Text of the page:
Thursday, May 15, 2014


The fact that this cover looks like something you would have for a college class is intentional I would think.  The story begins with a college student and turns into a psychological study of his supposed crime and its far-reaching effects.

Nineteen year old Michael J. Pollitz awakens in his dorm room to pounding on his door. Confused, he is summarily identified and arrested for a felony.  It turns out his "crime" was  showing a man to a room in the dorm where he could buy drugs.  Pollitz didn't participate in drug dealing and only occasionally used them.  He was a promising student on scholarship in a small Illinois school where the majority came from wealthy families.  His father was a plumber.

Despite  an offer of help from his best friend's father, "the" mobster in Chicago, Pollitz bows to his father's wishes and uses the public defender.  In prison he is beaten almost to death by three punks and raped by two of them.  Upon his release he is picked up by the mobster.  He then returns to finish his degree and goes on to a less than satisfying career in advertising.  

This book is how that episode and his friendship affect his life until years later when he and a cop spark deep reflection in each other about love, loyalty, whether anyone deserves to be killed, the evil that exists in some men, and the real worth of work.  Both had survived tragedy and come out on the other side changed forever, both are smart and inclined to introspection.  These are fascinating characters, as are the mobsters.  Manos makes gentle fun of their way of speaking like movie Mafia enforcers.  The boss though is a complex character and more difficult to figure out.  The major question though is how Pollitz can justify his loyalty to such a man, yet be aware of the evil done by him.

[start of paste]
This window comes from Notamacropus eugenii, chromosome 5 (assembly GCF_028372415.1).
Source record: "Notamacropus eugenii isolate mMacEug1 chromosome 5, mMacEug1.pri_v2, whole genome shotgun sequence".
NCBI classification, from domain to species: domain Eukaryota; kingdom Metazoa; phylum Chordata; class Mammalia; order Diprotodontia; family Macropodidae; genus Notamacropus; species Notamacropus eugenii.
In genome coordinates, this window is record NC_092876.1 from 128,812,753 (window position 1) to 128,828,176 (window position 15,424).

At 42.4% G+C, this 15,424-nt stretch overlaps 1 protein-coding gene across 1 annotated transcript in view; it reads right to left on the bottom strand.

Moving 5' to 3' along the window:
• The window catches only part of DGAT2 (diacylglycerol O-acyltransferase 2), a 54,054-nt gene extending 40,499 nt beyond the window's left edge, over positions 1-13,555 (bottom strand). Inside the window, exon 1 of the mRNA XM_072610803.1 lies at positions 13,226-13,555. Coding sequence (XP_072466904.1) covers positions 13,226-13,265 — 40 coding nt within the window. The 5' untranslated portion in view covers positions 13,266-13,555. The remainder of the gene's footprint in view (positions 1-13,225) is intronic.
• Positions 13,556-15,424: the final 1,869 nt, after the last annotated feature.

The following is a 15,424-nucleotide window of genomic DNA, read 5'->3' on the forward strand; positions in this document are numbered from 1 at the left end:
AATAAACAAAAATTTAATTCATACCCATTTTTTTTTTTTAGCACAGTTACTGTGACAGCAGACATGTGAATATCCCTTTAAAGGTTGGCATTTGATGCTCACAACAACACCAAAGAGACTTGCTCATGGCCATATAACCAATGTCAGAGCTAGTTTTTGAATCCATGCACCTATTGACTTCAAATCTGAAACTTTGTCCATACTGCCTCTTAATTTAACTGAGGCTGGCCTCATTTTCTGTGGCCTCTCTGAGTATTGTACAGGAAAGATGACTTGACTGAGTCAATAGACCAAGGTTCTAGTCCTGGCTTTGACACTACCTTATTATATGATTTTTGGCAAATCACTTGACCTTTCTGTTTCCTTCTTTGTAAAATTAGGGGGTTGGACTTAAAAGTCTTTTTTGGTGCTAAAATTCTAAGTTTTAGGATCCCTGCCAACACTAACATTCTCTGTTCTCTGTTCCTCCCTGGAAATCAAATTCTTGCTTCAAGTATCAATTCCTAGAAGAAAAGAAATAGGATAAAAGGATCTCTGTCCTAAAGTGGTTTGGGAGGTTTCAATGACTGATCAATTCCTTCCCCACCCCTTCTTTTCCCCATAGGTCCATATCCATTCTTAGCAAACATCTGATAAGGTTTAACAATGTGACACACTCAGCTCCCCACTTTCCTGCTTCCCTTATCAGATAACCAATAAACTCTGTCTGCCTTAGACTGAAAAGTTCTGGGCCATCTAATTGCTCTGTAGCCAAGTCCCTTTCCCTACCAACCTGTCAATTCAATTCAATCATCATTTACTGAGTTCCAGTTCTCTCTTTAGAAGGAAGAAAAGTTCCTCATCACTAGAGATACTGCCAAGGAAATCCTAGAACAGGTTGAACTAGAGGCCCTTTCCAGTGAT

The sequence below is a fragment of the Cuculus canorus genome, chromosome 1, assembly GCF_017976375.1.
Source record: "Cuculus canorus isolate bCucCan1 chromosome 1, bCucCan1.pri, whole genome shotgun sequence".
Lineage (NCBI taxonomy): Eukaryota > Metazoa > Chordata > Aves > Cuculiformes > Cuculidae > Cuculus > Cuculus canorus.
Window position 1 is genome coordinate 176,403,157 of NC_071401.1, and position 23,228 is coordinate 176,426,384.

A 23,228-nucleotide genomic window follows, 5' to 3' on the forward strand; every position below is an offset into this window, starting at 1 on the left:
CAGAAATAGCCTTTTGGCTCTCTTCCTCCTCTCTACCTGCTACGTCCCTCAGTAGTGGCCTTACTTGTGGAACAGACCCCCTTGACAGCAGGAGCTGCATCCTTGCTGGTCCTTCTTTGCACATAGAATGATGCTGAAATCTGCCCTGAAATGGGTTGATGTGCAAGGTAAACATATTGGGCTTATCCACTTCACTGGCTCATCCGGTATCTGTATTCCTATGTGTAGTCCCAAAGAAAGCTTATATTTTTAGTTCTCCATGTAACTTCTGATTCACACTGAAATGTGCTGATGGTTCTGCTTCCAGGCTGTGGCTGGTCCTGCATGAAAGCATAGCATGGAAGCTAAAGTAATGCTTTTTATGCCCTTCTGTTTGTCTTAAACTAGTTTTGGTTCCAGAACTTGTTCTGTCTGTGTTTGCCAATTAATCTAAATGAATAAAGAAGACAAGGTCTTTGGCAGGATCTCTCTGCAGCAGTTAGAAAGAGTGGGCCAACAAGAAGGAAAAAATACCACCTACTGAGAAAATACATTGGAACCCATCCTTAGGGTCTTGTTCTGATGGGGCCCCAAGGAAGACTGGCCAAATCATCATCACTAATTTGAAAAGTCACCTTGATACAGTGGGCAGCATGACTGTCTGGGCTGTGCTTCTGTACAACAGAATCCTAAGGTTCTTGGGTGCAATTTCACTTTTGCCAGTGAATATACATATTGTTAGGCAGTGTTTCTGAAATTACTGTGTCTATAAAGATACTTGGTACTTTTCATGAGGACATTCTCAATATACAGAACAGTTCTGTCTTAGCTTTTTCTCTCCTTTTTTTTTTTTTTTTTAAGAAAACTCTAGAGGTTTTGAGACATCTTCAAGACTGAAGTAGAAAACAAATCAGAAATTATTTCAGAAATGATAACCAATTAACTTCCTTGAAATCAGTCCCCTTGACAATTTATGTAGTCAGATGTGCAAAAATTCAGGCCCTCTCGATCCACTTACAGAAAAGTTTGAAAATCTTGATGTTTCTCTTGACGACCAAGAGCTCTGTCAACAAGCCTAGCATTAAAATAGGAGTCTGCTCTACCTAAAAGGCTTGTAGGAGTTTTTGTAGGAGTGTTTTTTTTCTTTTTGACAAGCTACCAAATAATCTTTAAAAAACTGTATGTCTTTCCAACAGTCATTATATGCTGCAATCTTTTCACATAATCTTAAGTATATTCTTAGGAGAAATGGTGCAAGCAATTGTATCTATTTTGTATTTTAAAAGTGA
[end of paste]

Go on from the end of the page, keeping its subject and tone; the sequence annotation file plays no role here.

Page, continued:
Klinger the cop reminds me a bit of Columbo.  I loved him and his girlfriend Dora, both overweight middle-aged people who enjoy one of the best relationships I've seen in fiction in a long time.  But Michael Pollitz is the mystery here.  Has his life been stunted by his rape, his  deep disappointment in his father, his lack of ambition just a sign that life pretty much ended for him in 1972 in prison?

I'm so glad I read this book.  It's so totally different from anything I've read in ages.  No action, no unbelievable escapades, no big heroes, just the conundrum of Michael Pollitz's life.  Don't take this one to the beach; save it for a rainy evening with no distractions.

Highly recommended
Source:  Partners in Crime Virtual Book Tours


  1. Thanks so much for sharing your thoughts on this crime novel with us! Sounds like a winner.

  2. Yay, someone picked up on that allusion in the cover design. High five!